There's an excellent article at DrunkenBlog showing a damning pile of evidence that the commercial product CherryOS contains stolen code from the PearPC project and a number of other open-source projects. (Ed. note: Broken links in the previous sentence have been removed.) What's more, their marketing claims appear to differ so markedly from the reality of their product that they could be subject to a suit from their customers. Here's the background:
The performance issue is fairly simple -- the CherryOS folks claim their software runs at a certain speed, just about everyone who knows anything about the subject says it's impossible for their software to run that fast, and CherryOS has not yet proven their claims. I don't know how many $50 copies of their software have been sold, but so far not one customer has come forward to say his software works as advertised despite the controversy.
The "stolen code" issue needs a little more background. We'll be discussing the differences between two different types of software today -- open and closed source. Closed-source programs, also known as proprietary or commercial programs, are the type of software you're probably used to if you own a Windows or Macintosh computer. A single company writes it, hiring programmers, renting an office, and owning the code. They do not release the source code to the public -- it's considered a trade secret -- and they charge you money if you want to use their software. Think programs like Quicken, Microsoft Office, Windows, etc.
Open source software is different. It's written by groups of programmers spread all over the world, who communicate electronically and collaborate to build software projects that they let people use. Anyone can look at the source code, anyone can take and modify the source code. The only restriction the authors insist on is that if you make any changes to the code, you must release your changes to the public as well. (This is grossly oversimplified.) That way everybody benefits -- the original authors get improvements to programs that they use, without having to write them -- and everyone else gets the benefit of a better product as well. This requirement is part of a software license -- almost all programs have a license.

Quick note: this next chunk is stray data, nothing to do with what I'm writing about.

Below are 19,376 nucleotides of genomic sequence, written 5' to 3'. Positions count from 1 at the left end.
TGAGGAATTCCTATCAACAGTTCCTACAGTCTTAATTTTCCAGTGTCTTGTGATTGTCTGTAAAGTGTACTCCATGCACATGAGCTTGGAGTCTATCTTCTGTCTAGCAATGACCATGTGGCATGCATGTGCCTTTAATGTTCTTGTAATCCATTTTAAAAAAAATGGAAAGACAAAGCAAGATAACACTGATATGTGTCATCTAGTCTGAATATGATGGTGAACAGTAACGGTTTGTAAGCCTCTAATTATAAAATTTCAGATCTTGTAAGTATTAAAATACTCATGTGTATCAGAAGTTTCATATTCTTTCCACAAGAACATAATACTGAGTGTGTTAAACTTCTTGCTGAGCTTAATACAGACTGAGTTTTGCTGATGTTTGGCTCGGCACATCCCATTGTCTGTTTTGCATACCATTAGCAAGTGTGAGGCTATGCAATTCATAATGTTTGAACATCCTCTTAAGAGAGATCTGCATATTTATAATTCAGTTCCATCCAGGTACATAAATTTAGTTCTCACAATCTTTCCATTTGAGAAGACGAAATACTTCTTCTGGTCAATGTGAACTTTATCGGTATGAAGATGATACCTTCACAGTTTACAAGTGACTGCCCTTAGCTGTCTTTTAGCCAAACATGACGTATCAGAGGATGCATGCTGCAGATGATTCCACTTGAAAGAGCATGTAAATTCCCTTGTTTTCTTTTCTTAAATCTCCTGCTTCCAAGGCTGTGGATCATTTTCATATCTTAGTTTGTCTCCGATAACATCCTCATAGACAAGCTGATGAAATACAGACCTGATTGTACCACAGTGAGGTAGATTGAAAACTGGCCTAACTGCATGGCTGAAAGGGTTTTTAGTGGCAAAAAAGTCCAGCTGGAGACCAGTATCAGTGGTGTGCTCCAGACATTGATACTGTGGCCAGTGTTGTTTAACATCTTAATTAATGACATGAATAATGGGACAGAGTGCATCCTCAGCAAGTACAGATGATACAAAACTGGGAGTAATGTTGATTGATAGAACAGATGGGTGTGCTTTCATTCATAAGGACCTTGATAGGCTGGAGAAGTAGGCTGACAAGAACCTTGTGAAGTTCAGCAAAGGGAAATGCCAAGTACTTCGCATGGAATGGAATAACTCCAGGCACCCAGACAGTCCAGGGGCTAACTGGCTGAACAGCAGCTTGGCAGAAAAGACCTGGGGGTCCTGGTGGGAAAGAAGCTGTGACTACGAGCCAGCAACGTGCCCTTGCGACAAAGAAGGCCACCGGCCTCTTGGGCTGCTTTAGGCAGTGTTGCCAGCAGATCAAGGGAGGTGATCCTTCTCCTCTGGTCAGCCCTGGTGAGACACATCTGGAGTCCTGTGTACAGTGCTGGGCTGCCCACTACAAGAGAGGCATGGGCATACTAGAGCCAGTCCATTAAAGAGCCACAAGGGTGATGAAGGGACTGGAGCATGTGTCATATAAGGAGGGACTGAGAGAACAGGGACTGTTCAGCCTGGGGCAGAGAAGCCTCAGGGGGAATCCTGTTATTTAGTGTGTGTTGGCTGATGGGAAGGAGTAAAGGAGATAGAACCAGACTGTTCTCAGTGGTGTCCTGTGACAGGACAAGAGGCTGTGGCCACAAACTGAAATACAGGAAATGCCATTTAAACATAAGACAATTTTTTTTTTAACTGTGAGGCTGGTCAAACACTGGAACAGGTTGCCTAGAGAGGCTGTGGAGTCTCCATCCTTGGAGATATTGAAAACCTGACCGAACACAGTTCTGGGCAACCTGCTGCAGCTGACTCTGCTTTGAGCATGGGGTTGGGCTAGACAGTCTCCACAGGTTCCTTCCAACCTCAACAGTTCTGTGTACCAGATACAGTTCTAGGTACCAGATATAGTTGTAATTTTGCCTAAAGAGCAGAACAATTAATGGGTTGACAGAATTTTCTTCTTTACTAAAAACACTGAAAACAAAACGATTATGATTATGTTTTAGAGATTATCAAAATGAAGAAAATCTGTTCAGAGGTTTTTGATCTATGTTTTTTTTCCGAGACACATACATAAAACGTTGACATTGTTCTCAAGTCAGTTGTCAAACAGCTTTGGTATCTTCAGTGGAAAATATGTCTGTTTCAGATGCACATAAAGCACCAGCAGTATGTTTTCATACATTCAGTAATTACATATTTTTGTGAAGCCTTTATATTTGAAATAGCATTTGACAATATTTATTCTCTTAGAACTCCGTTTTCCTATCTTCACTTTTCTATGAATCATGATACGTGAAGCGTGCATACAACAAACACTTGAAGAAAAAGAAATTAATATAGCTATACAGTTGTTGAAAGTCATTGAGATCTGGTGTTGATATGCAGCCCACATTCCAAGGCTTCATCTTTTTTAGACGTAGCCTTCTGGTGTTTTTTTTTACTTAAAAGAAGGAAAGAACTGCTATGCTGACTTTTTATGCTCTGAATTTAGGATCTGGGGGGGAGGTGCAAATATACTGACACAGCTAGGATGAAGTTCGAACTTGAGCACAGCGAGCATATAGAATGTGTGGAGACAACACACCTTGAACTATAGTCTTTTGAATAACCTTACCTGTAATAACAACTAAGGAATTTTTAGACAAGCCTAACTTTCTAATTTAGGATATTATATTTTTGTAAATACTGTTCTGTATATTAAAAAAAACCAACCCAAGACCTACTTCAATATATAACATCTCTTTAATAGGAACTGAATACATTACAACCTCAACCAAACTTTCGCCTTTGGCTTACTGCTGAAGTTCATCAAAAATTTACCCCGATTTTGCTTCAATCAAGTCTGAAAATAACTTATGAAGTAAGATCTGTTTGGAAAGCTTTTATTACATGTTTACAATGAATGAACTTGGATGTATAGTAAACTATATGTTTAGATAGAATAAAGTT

Programs like Microsoft word have licenses that say you can not make copies of the software and give them to other people -- and Open Source software has licenses that say "You can give this to other people or make changes to it as long as you do these other things that we want." Either type of license is enforceable in court. If you buy a copy of Microsoft Office and then give a copy to a friend, Microsoft could sue you in court for damages. Similarly, if a commercial company takes open source code and includes it in a commercial product without giving away their modifications, they can be sued by the original source code's authors.
The problem is that it's generally not big corporations releasing open source programs. It's individuals doing this in the evening from their dens or garages or bedrooms. They don't have the resources to sue another company.
At least, that's apparently what the makers of Cherry OS thought. If you read the DrunkenBlog article above you'll find a damning technical explanation (quite readable even if you're not that technical) of the similarities between Cherry OS and a number of open-source projects. The makers of Cherry OS continue to deny that any code was stolen, and maintain their accusers are mistaken. Based on the mounting evidence, Cherry OS has a lot of explaining to do. I hope they get to do it in court.